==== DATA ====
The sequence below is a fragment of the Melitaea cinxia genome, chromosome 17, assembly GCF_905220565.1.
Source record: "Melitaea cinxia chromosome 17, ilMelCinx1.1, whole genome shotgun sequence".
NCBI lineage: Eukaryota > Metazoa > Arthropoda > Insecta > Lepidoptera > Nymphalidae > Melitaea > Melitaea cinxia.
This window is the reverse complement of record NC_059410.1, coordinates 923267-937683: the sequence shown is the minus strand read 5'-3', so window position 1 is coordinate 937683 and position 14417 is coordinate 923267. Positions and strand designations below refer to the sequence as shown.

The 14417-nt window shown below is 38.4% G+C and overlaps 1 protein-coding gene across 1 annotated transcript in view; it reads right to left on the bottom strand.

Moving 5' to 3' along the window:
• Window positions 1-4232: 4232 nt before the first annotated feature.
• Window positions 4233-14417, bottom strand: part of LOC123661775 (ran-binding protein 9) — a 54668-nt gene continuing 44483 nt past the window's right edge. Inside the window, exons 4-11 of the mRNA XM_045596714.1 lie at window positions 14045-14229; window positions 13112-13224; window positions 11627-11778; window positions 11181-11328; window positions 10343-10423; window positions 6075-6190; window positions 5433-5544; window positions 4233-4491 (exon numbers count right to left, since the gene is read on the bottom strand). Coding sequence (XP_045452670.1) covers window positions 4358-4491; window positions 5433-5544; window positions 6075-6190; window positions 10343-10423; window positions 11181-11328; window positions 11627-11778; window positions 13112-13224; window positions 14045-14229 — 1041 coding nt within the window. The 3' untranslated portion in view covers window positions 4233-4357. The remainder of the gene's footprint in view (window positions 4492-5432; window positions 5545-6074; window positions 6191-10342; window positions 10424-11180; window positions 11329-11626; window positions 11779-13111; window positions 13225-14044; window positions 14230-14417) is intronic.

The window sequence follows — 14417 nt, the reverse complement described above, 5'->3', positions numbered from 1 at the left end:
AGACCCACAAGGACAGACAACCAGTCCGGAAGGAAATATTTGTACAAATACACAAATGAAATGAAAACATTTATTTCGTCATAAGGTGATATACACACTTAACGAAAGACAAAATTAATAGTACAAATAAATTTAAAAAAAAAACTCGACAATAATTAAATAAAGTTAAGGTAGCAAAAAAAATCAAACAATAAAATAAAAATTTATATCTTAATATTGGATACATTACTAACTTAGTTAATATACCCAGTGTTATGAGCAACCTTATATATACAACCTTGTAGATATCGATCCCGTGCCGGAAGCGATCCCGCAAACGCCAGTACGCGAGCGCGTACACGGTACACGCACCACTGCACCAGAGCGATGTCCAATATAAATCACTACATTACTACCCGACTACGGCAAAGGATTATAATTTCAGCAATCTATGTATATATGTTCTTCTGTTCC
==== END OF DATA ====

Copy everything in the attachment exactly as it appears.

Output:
The sequence below is a fragment of the Melitaea cinxia genome, chromosome 17, assembly GCF_905220565.1.
Source record: "Melitaea cinxia chromosome 17, ilMelCinx1.1, whole genome shotgun sequence".
NCBI lineage: Eukaryota > Metazoa > Arthropoda > Insecta > Lepidoptera > Nymphalidae > Melitaea > Melitaea cinxia.
This window is the reverse complement of record NC_059410.1, coordinates 923267-937683: the sequence shown is the minus strand read 5'-3', so window position 1 is coordinate 937683 and position 14417 is coordinate 923267. Positions and strand designations below refer to the sequence as shown.

The 14417-nt window shown below is 38.4% G+C and overlaps 1 protein-coding gene across 1 annotated transcript in view; it reads right to left on the bottom strand.

Moving 5' to 3' along the window:
• Window positions 1-4232: 4232 nt before the first annotated feature.
• Window positions 4233-14417, bottom strand: part of LOC123661775 (ran-binding protein 9) — a 54668-nt gene continuing 44483 nt past the window's right edge. Inside the window, exons 4-11 of the mRNA XM_045596714.1 lie at window positions 14045-14229; window positions 13112-13224; window positions 11627-11778; window positions 11181-11328; window positions 10343-10423; window positions 6075-6190; window positions 5433-5544; window positions 4233-4491 (exon numbers count right to left, since the gene is read on the bottom strand). Coding sequence (XP_045452670.1) covers window positions 4358-4491; window positions 5433-5544; window positions 6075-6190; window positions 10343-10423; window positions 11181-11328; window positions 11627-11778; window positions 13112-13224; window positions 14045-14229 — 1041 coding nt within the window. The 3' untranslated portion in view covers window positions 4233-4357. The remainder of the gene's footprint in view (window positions 4492-5432; window positions 5545-6074; window positions 6191-10342; window positions 10424-11180; window positions 11329-11626; window positions 11779-13111; window positions 13225-14044; window positions 14230-14417) is intronic.

The window sequence follows — 14417 nt, the reverse complement described above, 5'->3', positions numbered from 1 at the left end:
AGACCCACAAGGACAGACAACCAGTCCGGAAGGAAATATTTGTACAAATACACAAATGAAATGAAAACATTTATTTCGTCATAAGGTGATATACACACTTAACGAAAGACAAAATTAATAGTACAAATAAATTTAAAAAAAAAACTCGACAATAATTAAATAAAGTTAAGGTAGCAAAAAAAATCAAACAATAAAATAAAAATTTATATCTTAATATTGGATACATTACTAACTTAGTTAATATACCCAGTGTTATGAGCAACCTTATATATACAACCTTGTAGATATCGATCCCGTGCCGGAAGCGATCCCGCAAACGCCAGTACGCGAGCGCGTACACGGTACACGCACCACTGCACCAGAGCGATGTCCAATATAAATCACTACATTACTACCCGACTACGGCAAAGGATTATAATTTCAGCAATCTATGTATATATGTTCTTCTGTTCC